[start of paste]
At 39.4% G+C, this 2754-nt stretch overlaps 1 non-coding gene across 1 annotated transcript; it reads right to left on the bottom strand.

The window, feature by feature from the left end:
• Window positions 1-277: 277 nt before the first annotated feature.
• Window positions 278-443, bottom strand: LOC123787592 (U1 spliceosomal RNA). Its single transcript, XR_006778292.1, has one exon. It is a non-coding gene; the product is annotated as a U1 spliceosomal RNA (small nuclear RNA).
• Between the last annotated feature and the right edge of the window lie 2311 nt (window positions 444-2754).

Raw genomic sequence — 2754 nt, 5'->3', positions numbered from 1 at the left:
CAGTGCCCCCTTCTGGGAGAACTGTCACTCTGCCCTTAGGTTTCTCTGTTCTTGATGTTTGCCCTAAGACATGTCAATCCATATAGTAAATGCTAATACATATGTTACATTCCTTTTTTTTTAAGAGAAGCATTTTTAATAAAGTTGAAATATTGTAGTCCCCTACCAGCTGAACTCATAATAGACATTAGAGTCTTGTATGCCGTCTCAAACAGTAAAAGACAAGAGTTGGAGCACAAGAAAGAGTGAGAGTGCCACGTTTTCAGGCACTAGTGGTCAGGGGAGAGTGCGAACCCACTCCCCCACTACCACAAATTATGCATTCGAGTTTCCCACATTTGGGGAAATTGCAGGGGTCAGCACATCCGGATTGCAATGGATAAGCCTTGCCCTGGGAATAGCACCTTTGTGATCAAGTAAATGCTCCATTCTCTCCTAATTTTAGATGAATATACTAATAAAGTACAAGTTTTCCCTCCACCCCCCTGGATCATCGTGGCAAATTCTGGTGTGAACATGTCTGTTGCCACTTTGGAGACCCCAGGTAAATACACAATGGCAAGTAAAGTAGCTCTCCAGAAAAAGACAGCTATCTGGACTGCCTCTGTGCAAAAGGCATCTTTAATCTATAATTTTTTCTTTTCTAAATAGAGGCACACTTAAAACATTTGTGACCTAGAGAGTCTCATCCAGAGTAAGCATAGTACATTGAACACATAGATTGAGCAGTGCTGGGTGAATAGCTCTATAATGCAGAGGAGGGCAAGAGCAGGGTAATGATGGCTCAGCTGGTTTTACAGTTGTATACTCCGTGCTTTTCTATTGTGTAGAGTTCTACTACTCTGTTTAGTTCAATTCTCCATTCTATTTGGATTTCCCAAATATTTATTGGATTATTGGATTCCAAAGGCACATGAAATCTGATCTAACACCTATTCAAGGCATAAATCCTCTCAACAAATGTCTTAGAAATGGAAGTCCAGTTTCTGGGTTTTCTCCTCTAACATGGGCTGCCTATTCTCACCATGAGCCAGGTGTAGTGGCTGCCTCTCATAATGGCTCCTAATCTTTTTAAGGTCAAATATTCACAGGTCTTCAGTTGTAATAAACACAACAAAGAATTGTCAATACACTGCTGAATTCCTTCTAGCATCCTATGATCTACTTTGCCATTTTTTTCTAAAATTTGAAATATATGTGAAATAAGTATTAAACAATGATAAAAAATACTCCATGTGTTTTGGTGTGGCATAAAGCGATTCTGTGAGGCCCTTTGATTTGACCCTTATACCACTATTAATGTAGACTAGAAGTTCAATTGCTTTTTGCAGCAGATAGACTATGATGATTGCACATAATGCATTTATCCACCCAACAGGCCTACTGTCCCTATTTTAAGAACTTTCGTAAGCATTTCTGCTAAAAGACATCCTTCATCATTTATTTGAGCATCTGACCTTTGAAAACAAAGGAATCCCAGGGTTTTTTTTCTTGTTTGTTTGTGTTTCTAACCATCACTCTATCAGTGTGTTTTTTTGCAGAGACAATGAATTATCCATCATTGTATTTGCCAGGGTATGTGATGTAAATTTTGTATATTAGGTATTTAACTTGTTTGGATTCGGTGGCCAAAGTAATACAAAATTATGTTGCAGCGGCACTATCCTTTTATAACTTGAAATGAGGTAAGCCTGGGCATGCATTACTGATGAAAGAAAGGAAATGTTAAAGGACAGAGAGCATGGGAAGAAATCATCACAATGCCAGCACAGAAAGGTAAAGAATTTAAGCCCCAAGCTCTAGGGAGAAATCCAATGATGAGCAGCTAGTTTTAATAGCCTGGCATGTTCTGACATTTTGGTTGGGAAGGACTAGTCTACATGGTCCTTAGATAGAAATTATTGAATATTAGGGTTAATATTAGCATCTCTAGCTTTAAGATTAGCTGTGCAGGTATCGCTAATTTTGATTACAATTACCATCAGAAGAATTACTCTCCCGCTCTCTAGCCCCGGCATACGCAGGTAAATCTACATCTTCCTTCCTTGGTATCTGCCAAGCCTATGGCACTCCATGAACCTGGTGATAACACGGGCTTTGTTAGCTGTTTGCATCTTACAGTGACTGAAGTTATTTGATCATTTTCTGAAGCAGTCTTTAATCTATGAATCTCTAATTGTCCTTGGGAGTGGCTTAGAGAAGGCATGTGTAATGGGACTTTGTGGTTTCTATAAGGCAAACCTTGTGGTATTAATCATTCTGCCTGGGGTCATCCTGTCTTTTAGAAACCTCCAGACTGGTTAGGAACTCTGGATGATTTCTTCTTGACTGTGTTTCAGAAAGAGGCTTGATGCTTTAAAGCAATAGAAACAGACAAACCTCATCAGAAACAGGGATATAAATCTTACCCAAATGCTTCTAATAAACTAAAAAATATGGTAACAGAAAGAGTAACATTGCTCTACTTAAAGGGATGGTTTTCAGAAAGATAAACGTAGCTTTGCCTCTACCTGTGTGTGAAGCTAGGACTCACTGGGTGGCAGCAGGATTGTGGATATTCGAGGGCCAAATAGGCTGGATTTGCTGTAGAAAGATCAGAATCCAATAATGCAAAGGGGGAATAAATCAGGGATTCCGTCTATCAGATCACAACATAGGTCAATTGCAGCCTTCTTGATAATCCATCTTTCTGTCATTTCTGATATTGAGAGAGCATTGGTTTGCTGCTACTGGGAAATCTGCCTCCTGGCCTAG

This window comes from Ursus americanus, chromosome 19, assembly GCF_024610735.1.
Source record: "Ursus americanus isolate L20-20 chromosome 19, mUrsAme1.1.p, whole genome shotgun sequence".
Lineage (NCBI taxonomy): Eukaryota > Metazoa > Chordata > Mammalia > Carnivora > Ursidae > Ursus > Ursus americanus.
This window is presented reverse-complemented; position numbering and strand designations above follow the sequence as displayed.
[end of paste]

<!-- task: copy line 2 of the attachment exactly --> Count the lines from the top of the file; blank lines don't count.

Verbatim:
The window, feature by feature from the left end: